The issue of cloud composition (supercooled water droplets, or ice crystals?) vs. cloud top brightness temperature is perplexing, however: supercooled water cloud droplets are known to exist at temperatures as cold as -25º to -35º C, but the spontaneous freezing of supercooled droplets (via homogeneous nucleation) is thought to occur around -36º to -40º C (smaller droplets freeze at colder temperatures). It is possible that the lower- to middle-altitude portions of the cloud plume did consist of supercooled water droplets (giving a relatively high 3.7 µm reflectance), but the higher-altitude portions of the cloud plume were likely made up of ice crystals. Note that the coldest NOAA-18 IR cloud-top temperatures (-47º C, red colors) were near the plume source, immediately downstream of the highest terrain of Bennett Island — this was due to a greater amplitude near the source of the vertically-propagating mountain wave, which was producing the highest cloud-top altitude at that particular location.

Terra MODIS IR difference (channel 29 - channel 31)

An IR difference product using Terra MODIS 8.5 µm 11.0 µm (channel 29 – channel 31) data suggests that the upper portion of the long cloud plume was composed primarily of ice crystals — a positive IR difference value of several degrees K (brighter white enhancement) indicates the presence of ice crystals. However, another item of curiosity is the initial “rotor cloud” feature immediately downwind of the island: note the darker “donut hole” appearance on the MODIS IR difference product, which suggests that the center part of the cloud top was composed primarily of supercooled water droplets; perhaps that rotor cloud was in the process of rapidly glaciating during that time?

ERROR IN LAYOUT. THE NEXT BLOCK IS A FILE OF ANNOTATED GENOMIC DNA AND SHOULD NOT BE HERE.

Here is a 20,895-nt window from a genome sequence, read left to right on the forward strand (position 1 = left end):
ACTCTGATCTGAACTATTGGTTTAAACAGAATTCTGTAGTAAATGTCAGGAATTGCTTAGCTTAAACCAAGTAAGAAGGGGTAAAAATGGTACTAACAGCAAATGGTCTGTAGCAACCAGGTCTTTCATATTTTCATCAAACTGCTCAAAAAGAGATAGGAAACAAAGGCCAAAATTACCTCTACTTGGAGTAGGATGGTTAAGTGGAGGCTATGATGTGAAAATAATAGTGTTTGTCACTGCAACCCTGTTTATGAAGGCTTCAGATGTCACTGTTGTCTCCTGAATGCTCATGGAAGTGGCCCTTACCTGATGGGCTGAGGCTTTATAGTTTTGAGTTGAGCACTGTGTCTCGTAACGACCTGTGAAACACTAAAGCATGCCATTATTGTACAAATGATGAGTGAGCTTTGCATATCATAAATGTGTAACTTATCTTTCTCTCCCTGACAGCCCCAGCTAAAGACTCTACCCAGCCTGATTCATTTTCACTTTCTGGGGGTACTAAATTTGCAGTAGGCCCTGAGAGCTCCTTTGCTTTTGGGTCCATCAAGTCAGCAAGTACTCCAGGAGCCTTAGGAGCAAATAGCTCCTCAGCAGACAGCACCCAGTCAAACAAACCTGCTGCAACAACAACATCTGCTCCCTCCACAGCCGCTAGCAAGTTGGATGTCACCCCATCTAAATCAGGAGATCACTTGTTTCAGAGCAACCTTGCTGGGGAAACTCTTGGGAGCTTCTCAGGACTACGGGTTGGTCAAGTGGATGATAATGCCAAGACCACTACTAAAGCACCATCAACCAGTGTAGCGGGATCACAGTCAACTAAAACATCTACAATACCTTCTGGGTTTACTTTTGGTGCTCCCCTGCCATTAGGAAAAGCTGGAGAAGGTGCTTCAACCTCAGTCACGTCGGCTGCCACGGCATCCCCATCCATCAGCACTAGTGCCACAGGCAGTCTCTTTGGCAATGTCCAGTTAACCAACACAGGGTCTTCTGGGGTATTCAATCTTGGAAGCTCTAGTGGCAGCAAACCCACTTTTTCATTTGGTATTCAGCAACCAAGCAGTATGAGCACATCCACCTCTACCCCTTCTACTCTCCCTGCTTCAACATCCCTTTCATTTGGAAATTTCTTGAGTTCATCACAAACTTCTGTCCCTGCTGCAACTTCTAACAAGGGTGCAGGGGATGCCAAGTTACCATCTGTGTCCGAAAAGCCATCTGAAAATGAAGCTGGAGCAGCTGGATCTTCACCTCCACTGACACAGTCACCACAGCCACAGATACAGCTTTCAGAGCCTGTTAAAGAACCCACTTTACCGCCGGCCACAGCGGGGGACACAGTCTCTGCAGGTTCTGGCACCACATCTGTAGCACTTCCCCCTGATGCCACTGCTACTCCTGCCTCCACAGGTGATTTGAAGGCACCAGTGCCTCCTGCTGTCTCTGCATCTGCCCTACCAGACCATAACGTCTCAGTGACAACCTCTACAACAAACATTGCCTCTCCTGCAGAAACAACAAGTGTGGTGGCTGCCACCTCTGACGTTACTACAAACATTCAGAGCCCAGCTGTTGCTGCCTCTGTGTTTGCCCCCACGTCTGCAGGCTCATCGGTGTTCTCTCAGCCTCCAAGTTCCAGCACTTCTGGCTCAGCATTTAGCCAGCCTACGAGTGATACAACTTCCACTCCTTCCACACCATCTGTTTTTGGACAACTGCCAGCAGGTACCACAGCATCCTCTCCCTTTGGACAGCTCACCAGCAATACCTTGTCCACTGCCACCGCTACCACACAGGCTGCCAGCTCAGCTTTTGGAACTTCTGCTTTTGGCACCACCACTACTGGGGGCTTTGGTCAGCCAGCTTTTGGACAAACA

AWIPS IR image + 700 hPa model winds

700 hPa wind fields (from a 00:00 UTC global model analysis) plotted on an AWIPS image of the 03:00 UTC global IR satellite composite (above) indicated that there was a southeasterly flow of 30-35 knots at that level over the Bennett Island region (located near the center of the image), which explains the southeast-to-northwest orientation of the cloud plume on the NOAA-18 AVHRR imagery.